The house is originally a 2 bedroom, 1 bath with 1450 square feet. There is a bonus sunroom off the master but you can’t technically call it a bedroom since you have to access it through the master. I designed a completely new floor plan to bring this grand old lady current and get us top dollar on the resale. We are closing off one of the two front doors and will now be using the front bedroom as an entrance and study. I’ll open the wall between this room and the living room to give more space to the front of the house. I am also opening the wall between the kitchen and dining room and adding a hallway to access the sunroom in order to take it as a third bedroom. For the middle bath I am relocating the doorway around the corner so it’s not visible from the dining room since I am also opening the wall to the main hallway. There is an original room off the kitchen called the milk run, it is a narrow hallway used in the old days for the milkman to leave your milk and eggs inside your house without entering the kitchen. It’s common to find these interior hallways in older homes from the 1920’s and 1930’s. It’s basically a waste of space and this area will be added to enlarge the kitchen. With the new huge kitchen size I’ve designed a laundry room on the back wall that will be 36 square feet. My wife and I also designed a 435 square feet master suite off the back of the house including new second bathroom with dual vanities, water closet and shower. The master bedroom will measure 13×15 feet and have French doors leading to a new deck in the backyard similar to the last house. A huge 60 s.f. walk in closet is also in my plans at the back of the new addition. I’ll be matching the original siding to the rest of the house, as this “waterfall” is still available and called #117 siding. We are entering uncharted waters here by adding square footage to a flip. Usually we only work with the existing footprint and maybe open some walls or raise ceilings at the most. This neighborhood is fetching around $150/s.f. and I can build the addition for around $50/s.f. so adding this master suite should pay off. We are having a lot of fun given the opportunity to design our own master suite addition. Here’s what my new floor plan design will look like after the complete reconfiguration and added master suite.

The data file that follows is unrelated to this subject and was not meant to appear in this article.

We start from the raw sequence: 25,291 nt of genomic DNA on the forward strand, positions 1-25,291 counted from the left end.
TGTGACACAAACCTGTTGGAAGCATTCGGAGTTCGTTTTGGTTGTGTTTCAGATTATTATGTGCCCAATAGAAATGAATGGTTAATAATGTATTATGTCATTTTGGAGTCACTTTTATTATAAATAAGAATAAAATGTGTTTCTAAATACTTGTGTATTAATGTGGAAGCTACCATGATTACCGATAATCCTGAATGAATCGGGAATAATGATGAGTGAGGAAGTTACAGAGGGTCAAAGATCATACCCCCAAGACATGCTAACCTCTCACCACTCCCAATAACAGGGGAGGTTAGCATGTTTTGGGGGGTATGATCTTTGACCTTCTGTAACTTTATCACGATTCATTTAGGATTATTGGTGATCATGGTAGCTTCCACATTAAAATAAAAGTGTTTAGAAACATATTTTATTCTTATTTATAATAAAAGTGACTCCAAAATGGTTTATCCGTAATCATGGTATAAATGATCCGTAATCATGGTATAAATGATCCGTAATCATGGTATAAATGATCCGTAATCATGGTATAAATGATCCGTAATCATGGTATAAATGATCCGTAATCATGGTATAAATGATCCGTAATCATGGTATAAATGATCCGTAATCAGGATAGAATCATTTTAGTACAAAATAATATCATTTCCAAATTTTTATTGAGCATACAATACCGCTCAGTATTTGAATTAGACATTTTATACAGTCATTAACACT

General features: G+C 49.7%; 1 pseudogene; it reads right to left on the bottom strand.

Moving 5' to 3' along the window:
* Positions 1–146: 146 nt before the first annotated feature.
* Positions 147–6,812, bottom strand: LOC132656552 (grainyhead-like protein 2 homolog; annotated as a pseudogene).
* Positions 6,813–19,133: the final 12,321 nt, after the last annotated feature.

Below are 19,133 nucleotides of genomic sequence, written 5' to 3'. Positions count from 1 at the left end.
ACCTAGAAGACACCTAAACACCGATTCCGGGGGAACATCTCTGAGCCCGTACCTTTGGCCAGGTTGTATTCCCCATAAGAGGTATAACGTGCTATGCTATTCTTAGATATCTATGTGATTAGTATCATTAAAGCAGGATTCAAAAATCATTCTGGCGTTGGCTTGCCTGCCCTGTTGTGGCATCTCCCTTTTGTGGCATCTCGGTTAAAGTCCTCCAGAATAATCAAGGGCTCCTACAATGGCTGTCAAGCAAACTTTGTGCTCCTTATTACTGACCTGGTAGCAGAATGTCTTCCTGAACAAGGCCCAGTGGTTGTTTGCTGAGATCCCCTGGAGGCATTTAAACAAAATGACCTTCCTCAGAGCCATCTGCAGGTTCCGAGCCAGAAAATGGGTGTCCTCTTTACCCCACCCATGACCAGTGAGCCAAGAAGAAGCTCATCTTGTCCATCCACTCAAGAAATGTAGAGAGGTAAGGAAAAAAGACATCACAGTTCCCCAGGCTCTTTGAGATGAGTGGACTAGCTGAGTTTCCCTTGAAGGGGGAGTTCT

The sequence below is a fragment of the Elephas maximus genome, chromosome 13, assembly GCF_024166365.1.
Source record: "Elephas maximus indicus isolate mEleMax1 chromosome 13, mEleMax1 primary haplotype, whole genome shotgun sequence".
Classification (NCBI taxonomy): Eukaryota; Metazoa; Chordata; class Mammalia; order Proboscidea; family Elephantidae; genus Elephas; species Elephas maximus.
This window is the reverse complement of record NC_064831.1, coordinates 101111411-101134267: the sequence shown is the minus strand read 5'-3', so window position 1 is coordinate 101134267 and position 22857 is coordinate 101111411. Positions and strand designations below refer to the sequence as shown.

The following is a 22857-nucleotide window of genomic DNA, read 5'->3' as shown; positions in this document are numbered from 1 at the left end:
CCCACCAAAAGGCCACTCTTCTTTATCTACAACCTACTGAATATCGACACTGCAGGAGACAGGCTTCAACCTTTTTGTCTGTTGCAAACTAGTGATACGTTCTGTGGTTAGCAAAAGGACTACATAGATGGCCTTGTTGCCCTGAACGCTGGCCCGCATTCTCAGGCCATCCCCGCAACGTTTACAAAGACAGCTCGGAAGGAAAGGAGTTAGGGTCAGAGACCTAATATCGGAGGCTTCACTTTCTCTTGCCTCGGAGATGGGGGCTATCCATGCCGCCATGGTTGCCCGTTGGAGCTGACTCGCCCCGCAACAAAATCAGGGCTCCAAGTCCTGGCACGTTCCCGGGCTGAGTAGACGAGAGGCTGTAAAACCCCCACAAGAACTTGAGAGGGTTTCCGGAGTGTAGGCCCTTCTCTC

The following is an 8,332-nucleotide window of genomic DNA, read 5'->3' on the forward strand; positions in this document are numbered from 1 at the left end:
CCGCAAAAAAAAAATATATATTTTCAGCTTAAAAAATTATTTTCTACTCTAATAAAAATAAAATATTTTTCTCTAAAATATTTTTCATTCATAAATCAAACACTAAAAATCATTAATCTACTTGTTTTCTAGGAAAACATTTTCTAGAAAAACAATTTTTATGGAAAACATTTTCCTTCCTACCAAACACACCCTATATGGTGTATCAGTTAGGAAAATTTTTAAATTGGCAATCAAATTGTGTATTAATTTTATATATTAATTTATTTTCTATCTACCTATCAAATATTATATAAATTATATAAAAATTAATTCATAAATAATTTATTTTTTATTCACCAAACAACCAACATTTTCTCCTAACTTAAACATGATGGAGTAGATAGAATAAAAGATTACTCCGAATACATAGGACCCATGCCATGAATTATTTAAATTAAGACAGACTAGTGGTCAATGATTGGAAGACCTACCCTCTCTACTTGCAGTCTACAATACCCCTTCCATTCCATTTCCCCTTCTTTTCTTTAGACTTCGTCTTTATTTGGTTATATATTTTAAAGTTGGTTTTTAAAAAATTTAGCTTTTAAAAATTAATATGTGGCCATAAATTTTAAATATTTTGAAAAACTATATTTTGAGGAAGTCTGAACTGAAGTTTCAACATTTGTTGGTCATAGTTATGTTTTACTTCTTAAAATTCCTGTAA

Addition Plans

Friday I got started with opening some of the walls for the floor plan changes. Since the ceilings are 9’ I am raising the headers up as far as possible to the top plate and adding arches.

Framing Arches